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The Catholic Church's position on the prayer in public school issue

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dc.contributor.author Collins, Bernard J.
dc.date.accessioned 2012-06-20T18:38:39Z
dc.date.available 2012-06-20T18:38:39Z
dc.date.created 1990 en_US
dc.date.issued 2012-06-20
dc.identifier.uri http://hdl.handle.net/123456789/1320
dc.description 79 leaves en_US
dc.description.abstract It is evident that the 1948 decision of the Supreme Court declaring released time for religious instruction on public school property unconstitutional was viewed by some Catholic Church officials as an affront to the institutional church. Subsequent decisions, e.g., Engle and Schempp, were seen as hostile to religion in general and overstepping the view of Madison, author of the First Amendment, that there should be a line of separation between church and state. Public outcry for an amendment to the Constitution was fueled by religious leaders of all major Christian faiths and peaked in the mid 1960s with the Becker Amendment. Still, some insisted that the judiciary was trying to destroy the religiousness of America, a contention that is false and held only by a minority today. The wisdom of the Court's decisions became clearer as denominational thinking, Catholic, Protestant, and Jewish, was revealed and the rational and logical mind of the Court became apparent. Few argue against the proposition that religion is an important part of American culture and was a major factor in the formation of the country. Arguments over how to approach denominational religious instruction in a pluralistic society festered until the solution of separation commanded by the First Amendment was enforced by the Supreme Court. The compromise satisfied few, angered many, and protected those who would be hurt and confused the most--the children. Concern by fundamentalists over the godlessness of schools in the United States can be relieved through understanding that religion begins in the home, and what religiousness is carried to school in the hearts and minds of children can be neither hindered nor helped by the secular education, therein attained. Americans are religiously free. Instruction in religion can be given and learned or refused without fear of being ostracized. No more peaceful way has been found to ensure equality and fairness among the faiths than to adopt the policy set down by the Court separating church and state in the public schools. "Prayer is not overcoming God's reluctance; it is laying hold of His highest willingness." Richard Chenevix Trench. British archbishop and author 1807-1886 en_US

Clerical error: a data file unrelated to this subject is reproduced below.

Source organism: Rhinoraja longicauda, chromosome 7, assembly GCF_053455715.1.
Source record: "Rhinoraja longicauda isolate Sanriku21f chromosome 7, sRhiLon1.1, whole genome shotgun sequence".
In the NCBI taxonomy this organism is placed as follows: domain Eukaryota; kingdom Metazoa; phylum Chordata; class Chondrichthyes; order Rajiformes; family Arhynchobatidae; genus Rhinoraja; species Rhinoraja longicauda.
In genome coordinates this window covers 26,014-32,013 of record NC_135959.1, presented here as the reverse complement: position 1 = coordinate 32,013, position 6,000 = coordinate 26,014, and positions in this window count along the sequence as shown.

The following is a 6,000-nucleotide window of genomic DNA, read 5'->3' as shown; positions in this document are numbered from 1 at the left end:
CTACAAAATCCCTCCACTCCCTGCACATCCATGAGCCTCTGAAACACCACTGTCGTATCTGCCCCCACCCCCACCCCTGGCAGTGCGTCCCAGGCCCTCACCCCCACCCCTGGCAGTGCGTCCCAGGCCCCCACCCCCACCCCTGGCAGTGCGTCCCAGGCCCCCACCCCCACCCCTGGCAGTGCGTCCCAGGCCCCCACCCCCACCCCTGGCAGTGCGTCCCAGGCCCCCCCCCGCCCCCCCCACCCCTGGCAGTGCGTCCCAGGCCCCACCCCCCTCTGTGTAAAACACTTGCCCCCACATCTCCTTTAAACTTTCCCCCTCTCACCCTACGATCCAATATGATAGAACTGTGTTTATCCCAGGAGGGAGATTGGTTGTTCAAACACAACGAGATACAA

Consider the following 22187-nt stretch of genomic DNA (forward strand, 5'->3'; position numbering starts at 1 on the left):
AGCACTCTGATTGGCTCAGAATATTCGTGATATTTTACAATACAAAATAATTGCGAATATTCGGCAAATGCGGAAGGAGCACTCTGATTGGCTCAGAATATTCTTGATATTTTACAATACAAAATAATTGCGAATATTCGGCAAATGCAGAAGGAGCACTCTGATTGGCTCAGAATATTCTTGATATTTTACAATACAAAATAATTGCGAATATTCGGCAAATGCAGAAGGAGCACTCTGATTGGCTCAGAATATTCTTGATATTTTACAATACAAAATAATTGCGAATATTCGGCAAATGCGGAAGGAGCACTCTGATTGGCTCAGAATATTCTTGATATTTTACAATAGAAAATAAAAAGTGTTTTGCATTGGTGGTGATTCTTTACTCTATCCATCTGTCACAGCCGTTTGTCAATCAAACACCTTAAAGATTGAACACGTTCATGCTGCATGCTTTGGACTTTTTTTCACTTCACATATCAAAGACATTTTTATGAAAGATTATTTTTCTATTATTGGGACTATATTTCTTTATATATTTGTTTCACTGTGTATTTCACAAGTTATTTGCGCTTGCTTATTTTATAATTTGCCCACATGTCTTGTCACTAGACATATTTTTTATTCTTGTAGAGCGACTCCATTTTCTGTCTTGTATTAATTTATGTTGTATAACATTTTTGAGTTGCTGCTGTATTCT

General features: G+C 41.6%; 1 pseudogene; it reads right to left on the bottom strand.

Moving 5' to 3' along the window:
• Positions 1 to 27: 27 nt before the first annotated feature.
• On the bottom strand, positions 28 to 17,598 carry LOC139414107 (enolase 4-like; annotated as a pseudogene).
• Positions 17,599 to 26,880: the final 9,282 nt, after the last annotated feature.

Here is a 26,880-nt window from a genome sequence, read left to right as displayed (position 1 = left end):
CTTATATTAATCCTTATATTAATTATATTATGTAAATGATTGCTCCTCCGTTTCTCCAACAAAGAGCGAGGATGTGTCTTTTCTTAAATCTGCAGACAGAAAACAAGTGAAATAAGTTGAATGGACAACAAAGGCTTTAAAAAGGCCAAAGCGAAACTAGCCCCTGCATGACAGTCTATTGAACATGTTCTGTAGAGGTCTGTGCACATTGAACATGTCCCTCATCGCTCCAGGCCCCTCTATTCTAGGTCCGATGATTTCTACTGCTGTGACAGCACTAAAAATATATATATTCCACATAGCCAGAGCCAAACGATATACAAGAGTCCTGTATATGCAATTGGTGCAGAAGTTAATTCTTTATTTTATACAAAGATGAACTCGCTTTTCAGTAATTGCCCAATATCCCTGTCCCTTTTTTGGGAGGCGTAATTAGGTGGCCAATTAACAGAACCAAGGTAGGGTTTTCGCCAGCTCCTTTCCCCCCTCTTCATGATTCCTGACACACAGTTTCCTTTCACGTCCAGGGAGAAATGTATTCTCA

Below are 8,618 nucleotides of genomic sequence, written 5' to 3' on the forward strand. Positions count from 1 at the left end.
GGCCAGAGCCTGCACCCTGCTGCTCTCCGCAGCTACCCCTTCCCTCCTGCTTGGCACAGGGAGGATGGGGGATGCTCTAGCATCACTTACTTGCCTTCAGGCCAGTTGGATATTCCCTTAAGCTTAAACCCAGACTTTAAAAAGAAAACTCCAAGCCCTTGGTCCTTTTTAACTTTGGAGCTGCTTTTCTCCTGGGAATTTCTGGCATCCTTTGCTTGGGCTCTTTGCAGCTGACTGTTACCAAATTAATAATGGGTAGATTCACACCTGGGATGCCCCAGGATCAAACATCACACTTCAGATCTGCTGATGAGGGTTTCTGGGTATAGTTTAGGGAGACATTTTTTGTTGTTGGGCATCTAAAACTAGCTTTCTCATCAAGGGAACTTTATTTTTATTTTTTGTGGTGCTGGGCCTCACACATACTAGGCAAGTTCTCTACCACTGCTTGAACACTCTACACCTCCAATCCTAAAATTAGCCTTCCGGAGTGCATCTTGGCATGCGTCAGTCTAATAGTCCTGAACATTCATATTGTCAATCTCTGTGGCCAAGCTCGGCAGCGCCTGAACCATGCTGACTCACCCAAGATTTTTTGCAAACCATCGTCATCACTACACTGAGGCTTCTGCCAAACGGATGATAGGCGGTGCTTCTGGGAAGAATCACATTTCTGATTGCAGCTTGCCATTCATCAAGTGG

dc.language.iso en_US en_US
dc.subject Catholic church-Apologetic works. en_US
dc.subject Church and social problems-Catholic church. en_US
dc.subject Prayer in the public schools. en_US
dc.title The Catholic Church's position on the prayer in public school issue en_US
dc.type Thesis en_US
dc.college las en_US
dc.advisor Joe A. Fisher en_US
dc.department social sciences en_US

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